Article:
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Vistra Energy Corp. (NYSE:VST)
Q3 2019 Earnings Call
Nov 05, 2019, 8:00 a.m. ET


  • Prepared Remarks
  • Questions and Answers
  • Call Participants

Prepared Remarks:


Ladies and gentlemen, thank you for standing by, and welcome to the Vistra Energy third-quarter 2019 results conference call. [Operator instructions] I would now like to hand the conference over to your speaker today, Molly Sorg, vice president of investor relations. Thank you. Please go ahead.

Molly Sorg -- Vice President of Investor Relations

Thank you, and good morning, everyone. Welcome to Vistra Energy's investor webcast covering third-quarter 2019 results, which is being broadcast live from the Investor Relations section of our website at www.vistraenergy.com. Also available on our website are a copy of today's investor presentation, our 10-Q, and the related earnings release. Joining me for today's call are Curt Morgan, president and chief executive officer; and David Campbell, executive vice president and chief financial officer.

We have a few additional senior executives in the room to address questions in the second part of today's call as necessary. Before we begin our presentation, I encourage all listeners to review the safe harbor statements included on Slides 2 and 3 in the investor presentation on our website that explain the risks of forward-looking statements, the limitations of certain industry and market data included in the presentation and the use of non-GAAP financial measures. Today's discussion will contain forward-looking statements, which are based on assumptions we believe to be reasonable only as of today's date. Such forward-looking statements are subject to certain risks and uncertainties that could cause actual results to differ materially from those projected or implied.

We assume no obligation to update our forward-looking statements. Further, our earnings release, slide presentation and discussions on this call will include certain non-GAAP financial measures. For such measures, reconciliations to the most directly comparable GAAP measures are in the earnings release and in the appendix to the investor presentation. I will now turn the call over to Curt Morgan to kick off our discussion.

Curt Morgan -- President and Chief Executive Officer

Thank you, Molly, and good morning to everyone on the call. As always, we appreciate your interest in Vistra Energy. We expect this call to be lengthier than usual. We have a lot to cover, including Q3 results, 2019 guidance, 2020 guidance, with a glimpse of 2021, and operations performance initiative update and a 10-year view based on our detailed fundamental analysis.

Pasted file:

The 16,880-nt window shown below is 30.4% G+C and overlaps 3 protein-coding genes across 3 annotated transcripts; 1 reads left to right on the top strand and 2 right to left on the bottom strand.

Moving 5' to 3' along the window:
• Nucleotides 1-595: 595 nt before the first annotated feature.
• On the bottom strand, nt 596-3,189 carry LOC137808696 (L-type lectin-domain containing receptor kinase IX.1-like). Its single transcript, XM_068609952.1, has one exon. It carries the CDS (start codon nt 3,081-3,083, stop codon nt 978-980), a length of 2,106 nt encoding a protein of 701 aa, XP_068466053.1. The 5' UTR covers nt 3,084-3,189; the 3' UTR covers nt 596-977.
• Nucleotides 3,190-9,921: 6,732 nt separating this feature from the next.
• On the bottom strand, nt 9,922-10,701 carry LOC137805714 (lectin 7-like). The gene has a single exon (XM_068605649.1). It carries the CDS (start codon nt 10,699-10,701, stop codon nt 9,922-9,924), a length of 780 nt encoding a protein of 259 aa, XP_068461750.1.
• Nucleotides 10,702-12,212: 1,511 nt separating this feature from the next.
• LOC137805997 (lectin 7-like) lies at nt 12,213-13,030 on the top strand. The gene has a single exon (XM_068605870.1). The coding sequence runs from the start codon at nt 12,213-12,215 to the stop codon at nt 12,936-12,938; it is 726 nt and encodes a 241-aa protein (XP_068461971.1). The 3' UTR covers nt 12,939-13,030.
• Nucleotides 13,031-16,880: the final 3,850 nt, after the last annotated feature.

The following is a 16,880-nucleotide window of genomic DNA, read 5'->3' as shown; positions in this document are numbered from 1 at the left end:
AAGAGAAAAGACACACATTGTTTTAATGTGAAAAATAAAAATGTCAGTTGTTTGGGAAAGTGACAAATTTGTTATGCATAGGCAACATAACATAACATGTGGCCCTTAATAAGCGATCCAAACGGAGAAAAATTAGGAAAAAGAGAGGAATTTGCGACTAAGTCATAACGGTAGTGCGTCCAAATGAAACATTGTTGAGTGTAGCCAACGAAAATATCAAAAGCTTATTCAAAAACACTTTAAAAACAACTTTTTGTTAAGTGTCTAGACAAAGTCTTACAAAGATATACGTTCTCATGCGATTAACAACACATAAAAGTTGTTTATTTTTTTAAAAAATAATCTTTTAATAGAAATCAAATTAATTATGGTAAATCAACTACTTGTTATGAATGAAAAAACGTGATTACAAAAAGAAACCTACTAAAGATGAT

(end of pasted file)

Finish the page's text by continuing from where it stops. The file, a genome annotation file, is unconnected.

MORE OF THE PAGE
So let's get started.Turning to Slide 6. Vistra finished the third quarter of 2019 reporting strong adjusted EBITDA from its ongoing operations of $1.064 billion, results that are once again in line with the management's expectations for the quarter and results. I am pleased to see relative to guidance that already incorporated high ERCOT wholesale power prices, especially for the summer of 2019. The quarter began with an unseasonably mild July following one of the mildest Junes in over 10 years.

In fact, there was a very -- various sentiment out and there, and our stock had sold off. On our second quarter call, we outlined why we remain bullish on the markets, especially ERCOT, and our company. Of course, we know that August turned out to be a different story than July as the tight supply/demand dynamic in ERCOT resulted in sustained scarcity pricing. We saw 12, 15-minute intervals clear at the price cap of $9,000 per megawatt hour during the month.

To give you some perspective of the magnitude of the difference between July and August pricing at ERCOT, the average 7 by 24 price in August was $131 a megawatt hour, more than four times higher than the average July settle price of approximately $30 a megawatt hour. Our fleet performed well during the summer peak period, resulting in August favorability in our ERCOT generation segment, offsetting the headwinds from July and, importantly, bringing realized prices for the quarter back in line with management expectations for the year. This is a key point and one I want to emphasize. In ERCOT, in order for peak hour forward curve that is well above $100 per megawatt hour to be realized, the market has to see some level of scarcity pricing materialize.

In fact, for peak forward curves to trade at these levels, a certain number of scarcity pricing intervals are assumed. In order to achieve financial projections that are based on the forward curve going into the year, we need to see some of these high-priced intervals occur. In short, each high-priced interval is not necessarily additive to financial results on a stand-alone basis, and some of this volatility is required to achieve the expected outcome. Scarcity pricing did materialize in August in ERCOT and September of this year.

And Vistra's integrated model performed well. Our net length in ERCOT was able to capture scarcity pricing in the market, while also covering swings in our retail load, including the incremental Crius load we acquired on July 15. Crius came to us, like many other stand-alone retailers, under-hedged for the ERCOT summer and right in the thick of it. As a result, the Crius book was more exposed to summer volatility in 2019 than it would have been under our ownership.

In fact, the scenario that materialized this summer is exactly why we prefer to be net long in ERCOT. Our incremental length is first available for risk mitigation to ensure we have the appropriate amount of generation available to cover forward sales from our generation assets and our retail load requirements. Incremental generation is then available to capture any scarcity pricing in the market, providing upside opportunity. Of course, the overwhelming majority of our generation position is used to hedge retail and much of the excess generation is hedged before we arrive at the prompt periods, creating a lower-risk, more stable earnings profile.